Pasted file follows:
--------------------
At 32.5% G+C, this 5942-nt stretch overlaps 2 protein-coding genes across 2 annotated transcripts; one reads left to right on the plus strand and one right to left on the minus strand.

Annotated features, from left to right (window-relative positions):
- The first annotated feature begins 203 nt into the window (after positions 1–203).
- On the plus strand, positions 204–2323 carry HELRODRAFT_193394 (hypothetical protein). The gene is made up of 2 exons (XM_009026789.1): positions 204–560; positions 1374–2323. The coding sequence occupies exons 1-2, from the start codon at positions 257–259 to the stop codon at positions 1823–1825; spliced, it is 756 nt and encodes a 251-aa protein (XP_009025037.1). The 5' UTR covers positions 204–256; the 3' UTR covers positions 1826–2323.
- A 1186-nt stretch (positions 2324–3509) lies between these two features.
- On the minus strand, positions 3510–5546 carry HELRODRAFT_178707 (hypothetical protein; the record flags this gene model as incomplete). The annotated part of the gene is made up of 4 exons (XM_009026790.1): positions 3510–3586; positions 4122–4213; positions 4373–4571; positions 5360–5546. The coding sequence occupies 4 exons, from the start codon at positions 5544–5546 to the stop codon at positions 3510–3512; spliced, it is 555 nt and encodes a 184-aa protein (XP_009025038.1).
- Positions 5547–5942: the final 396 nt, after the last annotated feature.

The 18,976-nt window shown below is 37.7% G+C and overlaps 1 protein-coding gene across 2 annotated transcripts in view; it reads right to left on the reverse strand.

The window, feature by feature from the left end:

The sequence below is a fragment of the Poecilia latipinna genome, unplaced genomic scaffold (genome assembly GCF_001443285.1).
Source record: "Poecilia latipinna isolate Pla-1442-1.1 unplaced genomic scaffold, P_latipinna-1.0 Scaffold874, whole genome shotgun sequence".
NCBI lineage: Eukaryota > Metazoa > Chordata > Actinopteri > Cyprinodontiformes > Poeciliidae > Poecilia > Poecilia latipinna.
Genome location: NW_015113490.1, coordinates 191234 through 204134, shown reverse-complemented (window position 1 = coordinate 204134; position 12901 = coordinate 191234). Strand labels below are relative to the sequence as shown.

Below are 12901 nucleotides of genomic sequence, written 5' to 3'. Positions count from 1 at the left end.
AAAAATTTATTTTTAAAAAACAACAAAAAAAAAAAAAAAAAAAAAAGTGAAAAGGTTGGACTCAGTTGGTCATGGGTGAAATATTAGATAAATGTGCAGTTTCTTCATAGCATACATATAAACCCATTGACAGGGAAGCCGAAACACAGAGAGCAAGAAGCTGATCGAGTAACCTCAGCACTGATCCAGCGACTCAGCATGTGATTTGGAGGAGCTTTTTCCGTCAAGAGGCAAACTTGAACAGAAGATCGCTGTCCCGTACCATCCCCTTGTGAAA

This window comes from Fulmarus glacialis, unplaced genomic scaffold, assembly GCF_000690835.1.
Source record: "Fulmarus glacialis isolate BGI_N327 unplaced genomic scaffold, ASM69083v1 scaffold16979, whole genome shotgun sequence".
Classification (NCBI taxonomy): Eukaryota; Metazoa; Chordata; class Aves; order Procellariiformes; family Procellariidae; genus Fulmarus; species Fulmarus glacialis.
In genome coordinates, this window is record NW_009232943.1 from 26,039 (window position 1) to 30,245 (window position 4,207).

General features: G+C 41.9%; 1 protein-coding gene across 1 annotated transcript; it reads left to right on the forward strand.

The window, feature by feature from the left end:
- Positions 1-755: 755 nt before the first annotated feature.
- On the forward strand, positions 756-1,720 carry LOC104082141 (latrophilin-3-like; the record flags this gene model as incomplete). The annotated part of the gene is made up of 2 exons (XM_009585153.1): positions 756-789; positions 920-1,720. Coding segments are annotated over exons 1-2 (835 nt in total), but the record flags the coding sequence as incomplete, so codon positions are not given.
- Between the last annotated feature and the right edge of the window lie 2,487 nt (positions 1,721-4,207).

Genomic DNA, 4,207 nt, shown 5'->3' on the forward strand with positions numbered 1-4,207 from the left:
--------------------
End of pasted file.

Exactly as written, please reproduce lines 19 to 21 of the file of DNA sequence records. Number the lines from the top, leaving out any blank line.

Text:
In genome coordinates, this window is record NW_009232943.1 from 26,039 (window position 1) to 30,245 (window position 4,207).

General features: G+C 41.9%; 1 protein-coding gene across 1 annotated transcript; it reads left to right on the forward strand.

The window, feature by feature from the left end: